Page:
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4th Jul 2022

EU commissioner risks court action over Frontex

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EU home affairs commissioner Ylva Johansson may end up in court in Luxembourg over a fresh case dealing with the EU's border force Frontex.

The commissioner was on Thursday (24 March) sent a legal notice by front-LEX, a Dutch-based civil society organisation that advocates for refugees' and migrants' rights, demanding she table a proposal to get Frontex chief Fabrice Leggeri fired.

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"She has 60 days to respond," Omer Shatz, who filed the legal notice along with fellow lawyer Iftach Cohen, told EUobserver.

The lawyers are basing the legal notice on a "failure to act" under article 265 of the EU treaty. Drafted as a 13-page letter, the notice outlines legal arguments for Johansson to issue a proposal that seeks Leggeri's dismissal.

Any such proposal would need to be tabled to the Frontex management board, itself tasked "to exercise oversight over the agency." The board is composed of national police and interior ministry officials, plus two representatives from the European Commission.

It is unclear if the board would agree to fire Leggeri. But Shatz says Johansson is duty bound to at least table it. Asked for a comment, the European Commission has yet to respond.

Should she fail to respond to the legal notice, she will be challenged at the general court in Luxembourg, said Shatz.

Olaf investigation — who is in trouble?

The court threat against Johansson follows a year-long investigation into Frontex by the EU's anti-fraud office, Olaf.

Although the Olaf report itself is kept secret, two sources with knowledge of the investigation say the probe names executive-director Fabrice Leggeri and his former head of cabinet, Thibauld de la Haye Jousselin.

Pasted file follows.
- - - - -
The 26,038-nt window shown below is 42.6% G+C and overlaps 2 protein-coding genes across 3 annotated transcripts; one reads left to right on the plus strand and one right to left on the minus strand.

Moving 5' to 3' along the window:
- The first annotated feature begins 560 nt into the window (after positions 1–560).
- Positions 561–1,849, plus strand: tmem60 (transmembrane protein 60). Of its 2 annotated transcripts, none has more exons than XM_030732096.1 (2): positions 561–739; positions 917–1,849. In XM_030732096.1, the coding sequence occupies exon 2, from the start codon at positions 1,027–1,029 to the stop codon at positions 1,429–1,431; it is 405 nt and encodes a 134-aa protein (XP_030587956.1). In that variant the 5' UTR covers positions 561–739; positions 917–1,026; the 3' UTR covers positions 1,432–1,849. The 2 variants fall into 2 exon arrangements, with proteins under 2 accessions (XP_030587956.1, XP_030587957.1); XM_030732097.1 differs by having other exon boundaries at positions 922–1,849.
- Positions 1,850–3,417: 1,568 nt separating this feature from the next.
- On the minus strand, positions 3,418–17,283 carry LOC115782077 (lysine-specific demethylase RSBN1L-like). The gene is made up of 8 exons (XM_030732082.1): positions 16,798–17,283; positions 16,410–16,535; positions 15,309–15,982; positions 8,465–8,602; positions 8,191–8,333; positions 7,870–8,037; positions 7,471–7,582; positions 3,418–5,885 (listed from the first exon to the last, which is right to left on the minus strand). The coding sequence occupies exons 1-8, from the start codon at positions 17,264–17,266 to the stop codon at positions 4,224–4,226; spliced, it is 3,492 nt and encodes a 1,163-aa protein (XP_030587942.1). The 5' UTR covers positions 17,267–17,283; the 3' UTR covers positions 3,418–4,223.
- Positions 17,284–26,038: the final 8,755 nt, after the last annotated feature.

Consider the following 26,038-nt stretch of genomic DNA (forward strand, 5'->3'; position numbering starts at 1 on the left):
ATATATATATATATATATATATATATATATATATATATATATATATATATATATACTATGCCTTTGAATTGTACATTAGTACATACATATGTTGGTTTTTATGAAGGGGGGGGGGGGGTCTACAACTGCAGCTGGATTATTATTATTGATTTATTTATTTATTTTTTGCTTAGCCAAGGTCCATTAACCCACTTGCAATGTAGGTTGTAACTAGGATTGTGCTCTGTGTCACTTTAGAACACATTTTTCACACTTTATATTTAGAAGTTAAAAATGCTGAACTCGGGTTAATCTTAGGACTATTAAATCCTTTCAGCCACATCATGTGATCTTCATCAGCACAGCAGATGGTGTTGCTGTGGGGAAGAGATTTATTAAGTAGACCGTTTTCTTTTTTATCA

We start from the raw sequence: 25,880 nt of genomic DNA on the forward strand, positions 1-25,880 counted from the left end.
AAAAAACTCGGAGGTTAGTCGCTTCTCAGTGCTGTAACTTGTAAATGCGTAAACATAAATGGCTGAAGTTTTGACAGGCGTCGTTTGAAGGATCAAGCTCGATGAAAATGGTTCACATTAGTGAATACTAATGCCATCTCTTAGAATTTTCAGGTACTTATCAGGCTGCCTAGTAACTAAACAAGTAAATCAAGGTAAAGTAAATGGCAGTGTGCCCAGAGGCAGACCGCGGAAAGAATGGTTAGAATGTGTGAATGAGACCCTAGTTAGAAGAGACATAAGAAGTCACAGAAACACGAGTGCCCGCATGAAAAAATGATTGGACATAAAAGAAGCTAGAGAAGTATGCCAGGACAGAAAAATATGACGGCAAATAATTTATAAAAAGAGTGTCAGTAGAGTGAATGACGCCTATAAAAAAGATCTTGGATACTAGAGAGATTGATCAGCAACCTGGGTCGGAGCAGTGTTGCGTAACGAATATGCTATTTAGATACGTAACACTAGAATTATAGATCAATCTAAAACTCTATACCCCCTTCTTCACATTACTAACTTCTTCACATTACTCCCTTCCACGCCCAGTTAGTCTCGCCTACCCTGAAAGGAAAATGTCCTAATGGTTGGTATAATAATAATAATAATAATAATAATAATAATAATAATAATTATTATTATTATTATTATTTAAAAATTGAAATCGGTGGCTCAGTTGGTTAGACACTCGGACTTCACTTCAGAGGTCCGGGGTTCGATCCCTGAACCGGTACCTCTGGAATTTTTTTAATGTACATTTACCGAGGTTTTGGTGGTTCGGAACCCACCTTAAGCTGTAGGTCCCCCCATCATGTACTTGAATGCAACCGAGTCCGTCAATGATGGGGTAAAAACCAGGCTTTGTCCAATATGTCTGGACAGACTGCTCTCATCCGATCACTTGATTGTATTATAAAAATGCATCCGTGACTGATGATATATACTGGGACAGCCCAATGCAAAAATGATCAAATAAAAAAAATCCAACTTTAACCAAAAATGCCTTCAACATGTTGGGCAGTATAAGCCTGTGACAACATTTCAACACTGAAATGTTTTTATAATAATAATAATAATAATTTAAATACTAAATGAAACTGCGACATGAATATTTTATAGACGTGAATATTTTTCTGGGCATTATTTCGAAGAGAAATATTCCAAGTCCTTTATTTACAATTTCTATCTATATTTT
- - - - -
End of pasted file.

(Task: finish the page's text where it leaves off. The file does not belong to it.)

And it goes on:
EUobserver is withholding a third name cited in the probe as questions remain over his role.

But each was asked to provide a comment prior to the publication of this article. Frontex however declined, saying it had to respect the "confidentiality of the investigations."

Olaf is set to issue possibly two more reports on the agency in the coming months with at least one likely dealing with harassment. This may cast a shadow over Thibauld de la Haye Jousselin, if indeed he has been accused of wrongdoing by Olaf.

Jousselin has since been reassigned a director role at the agency's human resources and legal affairs division, known as the Governance Support Centre. Harassment typically falls under the scope of human resources.

But the Centre also processes access to document requests, posing further questions given the agency has been accused of being involved in illegal push-backs of refugees and prospective asylum seekers.

MEPs' access

European lawmakers do not have access to the Olaf report. Instead, Olaf gave them an oral presentation summary of its investigation in early March.

Those talks were not made public but Spiegel International, a German publication, reported that Olaf during its presentation had accused three senior Frontex officials of breaching EU laws and had recommended disciplinary action.

Spiegel, along with other media outlets led by LightHouse Reports, had also in 2020 documented illegal pushbacks in the Aegean Sea. Some of those implicated Frontex, which has consistently denied any wrong-doing.

The agency's management board is next week set to discuss possible fall-out from Olaf's initial investigation.

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